|Generalist Agents in Open-Ended Worlds
Speaker: Jim Fan, NVIDIA AI
|Everything that moves will eventually be autonomous. In this talk, we will discuss the principles of how to build generalist agents, combine the power of LLM with low-level control, and apply them to open-ended tasks in Minecraft and robotics.
|Recipe for Training Helpful Chatbots
Speaker: Nazneen Rajani, HuggingFace
|There has been a slew of work in training helpful conversational agents using Large language models (LLMs). These models draw upon diverse datasets, including open-source repositories, private data, and even synthetic data generated from LLMs like GPT-4. However, curating datasets for supervised fine-tuning involves critical decisions, such as defining task distributions, data volume, prompt length, and more. While prior research underscores the importance of data quality, the nuanced impact of these various dataset factors on model performance remains unclear. In this talk, I’ll present our approach for data curation for supervised fine-tuning and Reinforcement Learning for Human Feedback (RLHF) in the context of training helpful chatbots. Next, I will delve into the results of experiments that illuminate the nuanced effects of different dataset attributes on the training process of helpfulness in chatbots. Finally, I will provide an overview of the current state of chatbot evaluation methodologies and highlight the existing challenges that shape this evolving field.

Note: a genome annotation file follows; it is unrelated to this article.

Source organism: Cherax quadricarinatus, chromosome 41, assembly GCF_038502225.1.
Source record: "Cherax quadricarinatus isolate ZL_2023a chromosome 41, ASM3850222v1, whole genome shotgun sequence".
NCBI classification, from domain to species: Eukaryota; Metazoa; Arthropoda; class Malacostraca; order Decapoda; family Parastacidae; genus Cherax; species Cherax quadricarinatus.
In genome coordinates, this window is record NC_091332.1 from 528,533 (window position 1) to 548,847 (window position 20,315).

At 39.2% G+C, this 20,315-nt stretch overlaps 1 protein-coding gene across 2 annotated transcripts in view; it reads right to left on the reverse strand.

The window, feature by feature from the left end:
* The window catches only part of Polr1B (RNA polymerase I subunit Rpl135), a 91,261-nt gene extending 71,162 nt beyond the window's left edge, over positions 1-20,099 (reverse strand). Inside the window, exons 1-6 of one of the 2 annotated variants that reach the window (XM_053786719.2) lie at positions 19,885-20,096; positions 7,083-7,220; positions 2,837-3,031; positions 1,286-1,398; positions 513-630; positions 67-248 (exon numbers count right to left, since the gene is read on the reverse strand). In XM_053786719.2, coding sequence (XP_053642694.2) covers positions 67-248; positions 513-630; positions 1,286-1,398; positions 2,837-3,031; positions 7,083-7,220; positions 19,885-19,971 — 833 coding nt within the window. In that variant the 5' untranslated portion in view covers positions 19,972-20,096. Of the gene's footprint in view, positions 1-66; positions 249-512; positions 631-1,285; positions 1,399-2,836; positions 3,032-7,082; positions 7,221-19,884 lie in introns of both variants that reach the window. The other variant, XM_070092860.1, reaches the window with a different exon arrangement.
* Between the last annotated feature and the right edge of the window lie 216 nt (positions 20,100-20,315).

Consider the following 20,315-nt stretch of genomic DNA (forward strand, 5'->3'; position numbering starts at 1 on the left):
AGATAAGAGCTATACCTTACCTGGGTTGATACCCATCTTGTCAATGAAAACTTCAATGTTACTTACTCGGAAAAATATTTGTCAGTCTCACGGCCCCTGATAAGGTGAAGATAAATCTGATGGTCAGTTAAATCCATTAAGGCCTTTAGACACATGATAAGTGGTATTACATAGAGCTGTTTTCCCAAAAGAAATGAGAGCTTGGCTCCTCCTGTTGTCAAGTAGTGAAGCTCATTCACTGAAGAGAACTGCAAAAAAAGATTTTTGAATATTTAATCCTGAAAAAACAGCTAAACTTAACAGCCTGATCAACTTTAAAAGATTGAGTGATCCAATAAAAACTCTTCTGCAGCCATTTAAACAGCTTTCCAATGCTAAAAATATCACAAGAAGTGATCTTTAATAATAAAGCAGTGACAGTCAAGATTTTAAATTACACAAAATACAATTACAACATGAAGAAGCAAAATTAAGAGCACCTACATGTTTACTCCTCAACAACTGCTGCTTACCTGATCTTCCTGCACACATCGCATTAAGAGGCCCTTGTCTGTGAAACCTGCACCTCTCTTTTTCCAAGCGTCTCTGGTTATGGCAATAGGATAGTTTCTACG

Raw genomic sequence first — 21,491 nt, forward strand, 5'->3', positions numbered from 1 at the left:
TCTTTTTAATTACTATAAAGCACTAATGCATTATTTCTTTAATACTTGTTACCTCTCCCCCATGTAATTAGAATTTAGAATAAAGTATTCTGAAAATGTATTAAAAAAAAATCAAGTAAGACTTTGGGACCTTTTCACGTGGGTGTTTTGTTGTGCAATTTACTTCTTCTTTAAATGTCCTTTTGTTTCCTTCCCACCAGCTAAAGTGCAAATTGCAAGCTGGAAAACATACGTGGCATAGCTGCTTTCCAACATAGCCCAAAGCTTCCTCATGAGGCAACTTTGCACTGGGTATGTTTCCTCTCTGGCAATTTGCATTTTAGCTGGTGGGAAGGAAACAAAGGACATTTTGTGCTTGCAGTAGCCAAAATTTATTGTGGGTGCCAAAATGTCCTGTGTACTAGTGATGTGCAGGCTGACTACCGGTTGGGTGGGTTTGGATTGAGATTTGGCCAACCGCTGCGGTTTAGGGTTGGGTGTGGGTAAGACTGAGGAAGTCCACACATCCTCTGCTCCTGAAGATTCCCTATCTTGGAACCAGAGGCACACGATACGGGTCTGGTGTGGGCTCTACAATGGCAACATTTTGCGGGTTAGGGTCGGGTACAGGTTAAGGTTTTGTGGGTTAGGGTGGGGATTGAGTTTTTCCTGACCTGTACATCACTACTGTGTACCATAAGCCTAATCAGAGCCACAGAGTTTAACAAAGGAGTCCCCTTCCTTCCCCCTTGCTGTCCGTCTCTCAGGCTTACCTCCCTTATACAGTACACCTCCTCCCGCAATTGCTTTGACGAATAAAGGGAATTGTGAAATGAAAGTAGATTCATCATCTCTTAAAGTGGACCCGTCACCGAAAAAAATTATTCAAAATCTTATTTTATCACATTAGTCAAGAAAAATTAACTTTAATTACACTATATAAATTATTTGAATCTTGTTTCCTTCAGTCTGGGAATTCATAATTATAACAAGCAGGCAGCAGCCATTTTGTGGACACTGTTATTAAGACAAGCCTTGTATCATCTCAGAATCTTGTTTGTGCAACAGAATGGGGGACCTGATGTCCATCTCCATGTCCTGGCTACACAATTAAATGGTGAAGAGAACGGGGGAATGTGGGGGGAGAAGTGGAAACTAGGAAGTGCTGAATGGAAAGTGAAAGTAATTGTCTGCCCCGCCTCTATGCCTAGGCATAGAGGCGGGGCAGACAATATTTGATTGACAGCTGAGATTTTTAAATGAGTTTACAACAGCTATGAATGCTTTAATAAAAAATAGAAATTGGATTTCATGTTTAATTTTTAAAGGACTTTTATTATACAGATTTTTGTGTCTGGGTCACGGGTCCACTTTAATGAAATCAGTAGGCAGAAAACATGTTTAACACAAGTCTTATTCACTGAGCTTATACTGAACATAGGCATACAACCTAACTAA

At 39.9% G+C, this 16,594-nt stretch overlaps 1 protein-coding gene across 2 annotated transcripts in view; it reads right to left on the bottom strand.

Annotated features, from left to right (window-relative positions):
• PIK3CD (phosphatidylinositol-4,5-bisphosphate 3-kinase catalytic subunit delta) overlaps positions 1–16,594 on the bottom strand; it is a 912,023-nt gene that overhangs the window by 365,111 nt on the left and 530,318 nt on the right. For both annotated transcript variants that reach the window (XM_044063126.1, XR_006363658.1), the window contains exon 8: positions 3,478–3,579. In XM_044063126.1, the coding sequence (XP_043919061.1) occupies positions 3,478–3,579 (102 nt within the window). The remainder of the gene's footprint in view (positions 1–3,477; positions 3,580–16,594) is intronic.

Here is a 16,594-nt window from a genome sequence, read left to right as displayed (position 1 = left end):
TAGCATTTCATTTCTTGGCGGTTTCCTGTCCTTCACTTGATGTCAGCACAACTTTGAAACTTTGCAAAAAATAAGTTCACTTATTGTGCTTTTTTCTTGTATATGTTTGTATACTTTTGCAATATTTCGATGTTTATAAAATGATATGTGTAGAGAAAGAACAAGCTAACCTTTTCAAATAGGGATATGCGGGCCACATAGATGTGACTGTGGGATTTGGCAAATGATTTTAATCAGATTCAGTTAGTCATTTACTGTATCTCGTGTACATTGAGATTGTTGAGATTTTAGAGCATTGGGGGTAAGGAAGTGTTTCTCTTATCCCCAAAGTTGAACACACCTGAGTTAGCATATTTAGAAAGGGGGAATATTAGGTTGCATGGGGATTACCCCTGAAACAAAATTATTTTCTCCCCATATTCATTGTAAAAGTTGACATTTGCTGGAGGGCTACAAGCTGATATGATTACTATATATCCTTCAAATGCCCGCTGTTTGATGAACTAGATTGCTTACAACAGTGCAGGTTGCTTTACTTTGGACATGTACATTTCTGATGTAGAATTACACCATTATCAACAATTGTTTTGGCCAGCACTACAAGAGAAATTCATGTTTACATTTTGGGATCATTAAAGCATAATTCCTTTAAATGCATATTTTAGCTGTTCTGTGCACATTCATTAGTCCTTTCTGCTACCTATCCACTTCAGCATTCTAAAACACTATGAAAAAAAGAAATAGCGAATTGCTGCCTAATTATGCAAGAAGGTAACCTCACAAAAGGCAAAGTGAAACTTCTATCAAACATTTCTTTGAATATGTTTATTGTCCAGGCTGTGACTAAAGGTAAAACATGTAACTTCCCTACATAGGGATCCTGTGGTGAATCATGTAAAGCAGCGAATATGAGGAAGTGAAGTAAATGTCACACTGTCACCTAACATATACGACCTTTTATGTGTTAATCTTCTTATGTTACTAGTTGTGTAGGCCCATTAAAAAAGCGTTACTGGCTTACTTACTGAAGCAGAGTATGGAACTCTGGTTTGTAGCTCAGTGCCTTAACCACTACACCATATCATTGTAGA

|How I Learned to Stop Worrying and Love the Transformer
Speaker: Ashish Vaswani
Ashish will present the motivations behind the Transformer and how it's evolved over the years. He will conclude with a few useful research directions.
Ashish Vaswani is a computer scientist working in deep learning, who is known for his significant contributions to the field of artificial intelligence (AI) and natural language processing (NLP). He is one of the co-authors of the seminal paper "Attention is All You Need" which introduced the Transformer model. He was also a co-founder of Adept AI Labs and a former staff research scientist at Google Brain.
|No Language Left Behind: Scaling Human-Centered Machine Translation
Speaker: Angela Fan, Meta AI